I’ve worked on countless Magento websites that have unknowingly faced duplicate content issues, which have either held them back or lead to panda-related issues. These issues vary in terms of impact (primarily because of the volume of pages) but they’re all fairly easy to resolve, so I’d suggest reading through the post and actioning the recommendations alongside each one. If you have any questions about any of the issues mentioned below, feel free to drop me an email (firstname.lastname@example.org) – I’ve got experience of resolving all of them and have an extension to help reduce the overhead in terms of development work.
Blanket delivery / service content
Most ecommerce websites have blanket delivery or service-based content on product pages, which is featured on every page of the website, which isn’t too much of an issue in principle but can become an issue if you don’t have very much product copy. I’d suggest avoiding this if possible, but if you do opt to publish this kind of content, I’d suggest trying to ensure that it doesn’t account for more than 15-20% of the total content featured on the product pages.
Product page templates are very important and the more unique content you can build into the design of the page, the better.
Layered navigation pages
Layered / faceted navigation is easily the most common duplicate content issue for Magento websites and it’s usually the most troublesome as well. Here are some examples of common layered navigation URLs:
http://www.shopfortots.com.au/shopby/bebe_clothing-kinetic_sand-alphabet_soup.html (this example also has multiple filters applied)
http://www.chopard.com/watches?gender=218 (the conventional Magento query string-based filter)
These are two examples of dynamic filter pages, which can cause all kinds of issues, due to the level of volumes that can be generated. Multi-select layered navigation can be even worse and can cause issues with crawl budget, as well as the obvious over-indexation implications.
There are various different resolutions for this issue, with the canonical tag probably representing the best one – although it’s fairly temperamental and doesn’t always prevent the pages from indexed. I tend to use noindex, follow meta robots tags in most cases, although if it’s a very big website, I’ll use the robots.txt. I recently worked on a US-based fashion retail website who used multi-select in their faceted navigation, which created thousands and thousands of dynamic variations of their category pages. In this scenario, purely because of the volume of pages, I recommended using the robots.txt, in order to prevent the level of pages impacting their crawl budget.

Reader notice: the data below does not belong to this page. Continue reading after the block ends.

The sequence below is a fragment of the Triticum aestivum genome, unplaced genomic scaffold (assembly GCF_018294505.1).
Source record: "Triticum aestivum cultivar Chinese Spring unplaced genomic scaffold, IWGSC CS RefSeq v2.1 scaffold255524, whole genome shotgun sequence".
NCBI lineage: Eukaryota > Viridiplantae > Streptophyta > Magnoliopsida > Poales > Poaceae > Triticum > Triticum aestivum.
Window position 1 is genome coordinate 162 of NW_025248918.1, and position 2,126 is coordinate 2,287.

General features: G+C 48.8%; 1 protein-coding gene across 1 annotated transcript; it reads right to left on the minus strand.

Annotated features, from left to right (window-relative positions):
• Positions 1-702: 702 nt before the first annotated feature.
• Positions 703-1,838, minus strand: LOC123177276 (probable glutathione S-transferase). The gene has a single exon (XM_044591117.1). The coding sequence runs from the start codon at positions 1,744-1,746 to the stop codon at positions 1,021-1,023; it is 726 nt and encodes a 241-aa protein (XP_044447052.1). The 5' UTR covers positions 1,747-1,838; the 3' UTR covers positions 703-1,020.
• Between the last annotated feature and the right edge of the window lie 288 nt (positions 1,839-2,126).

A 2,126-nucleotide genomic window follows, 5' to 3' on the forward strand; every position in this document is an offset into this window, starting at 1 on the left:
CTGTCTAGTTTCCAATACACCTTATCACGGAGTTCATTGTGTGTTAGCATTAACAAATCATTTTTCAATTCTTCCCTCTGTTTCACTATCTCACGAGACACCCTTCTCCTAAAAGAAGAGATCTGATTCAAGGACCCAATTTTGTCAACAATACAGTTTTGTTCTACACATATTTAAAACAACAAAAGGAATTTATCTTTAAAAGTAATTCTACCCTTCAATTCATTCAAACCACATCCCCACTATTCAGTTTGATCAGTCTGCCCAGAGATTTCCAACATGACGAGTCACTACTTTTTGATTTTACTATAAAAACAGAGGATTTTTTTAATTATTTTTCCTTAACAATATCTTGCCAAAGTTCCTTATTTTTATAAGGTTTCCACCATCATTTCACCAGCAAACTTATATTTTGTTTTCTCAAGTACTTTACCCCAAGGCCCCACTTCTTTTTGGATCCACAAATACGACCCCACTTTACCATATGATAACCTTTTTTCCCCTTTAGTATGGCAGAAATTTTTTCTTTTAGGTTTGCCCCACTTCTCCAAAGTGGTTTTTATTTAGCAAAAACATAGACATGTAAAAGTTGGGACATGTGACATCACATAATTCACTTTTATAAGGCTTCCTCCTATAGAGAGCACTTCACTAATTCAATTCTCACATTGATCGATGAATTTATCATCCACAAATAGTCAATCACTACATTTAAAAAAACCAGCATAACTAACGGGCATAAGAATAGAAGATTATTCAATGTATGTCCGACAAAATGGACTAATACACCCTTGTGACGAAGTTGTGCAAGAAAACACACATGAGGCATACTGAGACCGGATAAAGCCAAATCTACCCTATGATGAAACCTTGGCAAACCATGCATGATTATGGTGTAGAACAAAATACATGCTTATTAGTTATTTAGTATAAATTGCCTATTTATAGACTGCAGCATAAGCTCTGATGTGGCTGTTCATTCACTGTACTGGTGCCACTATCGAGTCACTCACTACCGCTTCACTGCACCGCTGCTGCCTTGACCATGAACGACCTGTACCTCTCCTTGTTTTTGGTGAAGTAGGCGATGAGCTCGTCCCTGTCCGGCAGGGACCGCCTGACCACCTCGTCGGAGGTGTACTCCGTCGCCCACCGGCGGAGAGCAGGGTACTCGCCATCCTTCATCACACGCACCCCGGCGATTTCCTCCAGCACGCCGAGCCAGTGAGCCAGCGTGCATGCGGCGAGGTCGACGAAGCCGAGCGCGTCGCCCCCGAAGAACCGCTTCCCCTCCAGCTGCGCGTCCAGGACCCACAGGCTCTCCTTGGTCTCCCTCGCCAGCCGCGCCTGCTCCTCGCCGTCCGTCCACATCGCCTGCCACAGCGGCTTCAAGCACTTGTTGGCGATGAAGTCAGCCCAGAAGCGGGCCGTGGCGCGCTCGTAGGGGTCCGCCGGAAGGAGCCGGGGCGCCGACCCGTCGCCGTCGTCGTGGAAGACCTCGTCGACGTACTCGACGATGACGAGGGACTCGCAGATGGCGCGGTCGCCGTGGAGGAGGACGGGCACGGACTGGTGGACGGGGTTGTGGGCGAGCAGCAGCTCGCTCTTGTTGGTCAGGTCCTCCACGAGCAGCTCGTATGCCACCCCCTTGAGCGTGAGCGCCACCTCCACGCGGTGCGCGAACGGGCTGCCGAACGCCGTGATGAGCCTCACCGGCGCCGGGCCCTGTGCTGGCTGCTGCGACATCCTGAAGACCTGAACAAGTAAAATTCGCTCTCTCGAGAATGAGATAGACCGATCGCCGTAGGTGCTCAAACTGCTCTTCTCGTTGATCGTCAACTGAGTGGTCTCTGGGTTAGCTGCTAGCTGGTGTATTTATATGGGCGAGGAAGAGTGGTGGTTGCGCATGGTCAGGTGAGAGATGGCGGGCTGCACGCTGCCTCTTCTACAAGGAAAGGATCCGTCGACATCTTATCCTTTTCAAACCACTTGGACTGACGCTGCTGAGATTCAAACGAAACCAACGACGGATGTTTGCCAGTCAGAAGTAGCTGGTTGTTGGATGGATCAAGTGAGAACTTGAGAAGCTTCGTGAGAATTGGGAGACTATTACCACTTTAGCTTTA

Other resolutions could be the parameter handling in Google Webmaster Tools, which I’ve not had much success with in the past (but some people have) or using a hash in the URL.
Here’s an example of this issue from the Tissot website:
There’s more information on best practice with layered navigation in Magento in this guide to Magento SEO.
Pagination is one of the oldest duplicate content issues and is caused by paginated versions of category pages. A few years ago, Google announced the rel next and prev tags, which are designed to indicate when a paginated page is a variant of the main category page. I’d suggest using the rel next and prev tags alongside noindex, follow meta robots tags, which will prevent the pages from being indexed.
Rel next can be implemented in the <head> section or on the pagination link itself. The first page should only contain the rel=next link and the second (and others) should then reference the previous and next page.
Here’s an example of rel next and prev being used in the <head>:
<link rel=”next” href=”http://www.example.com/shop/mens?p=5″>
<link rel=”prev” href=”http://www.example.com/shop/mens?p=3″ />
Here’s an example of it being used in the link attribute:
<link rel=”next” href=”http://www.example.com/shop/mens?p=3″ />
It’s worth noting that rel next and prev tags aren’t actually directives, they are designed to illustrate that the page is a paginated version of the original page, but they’re not necessarily going to change the way Google treats the page.
Session ID pages
Session ID pages can be very annoying and are usually a result of an implementation requiring a user to go from one sub-domain or http protocol to another. Session IDs (which are appended to URLs via SID=x) are generated to track the user’s session, but there’s no limit to the number of URLs that can be generated as a result.
If this is an issue for you, I’d suggest blocking them via the robots.txt file. I don’t usually like using the robots.txt file unnecessarily, but because of the potential volume of pages, other alternatives could take up a lot of your crawl budget.
If you’re using Magento’s out of the box review functionality, then you’re likely to have a duplicate content issue as a result. In addition to the review content being published on the associated product page, Magento also creates a separate page for each product, which also has the same review content as the product pages. I would suggest preventing search engines from accessing these pages, either via the robots.txt or meta robots rules, as they add no value to the user (it’s fairly difficult to navigate back to the original product and it’s a strange user experience), plus they can add a lot of duplicate content to your Magento store.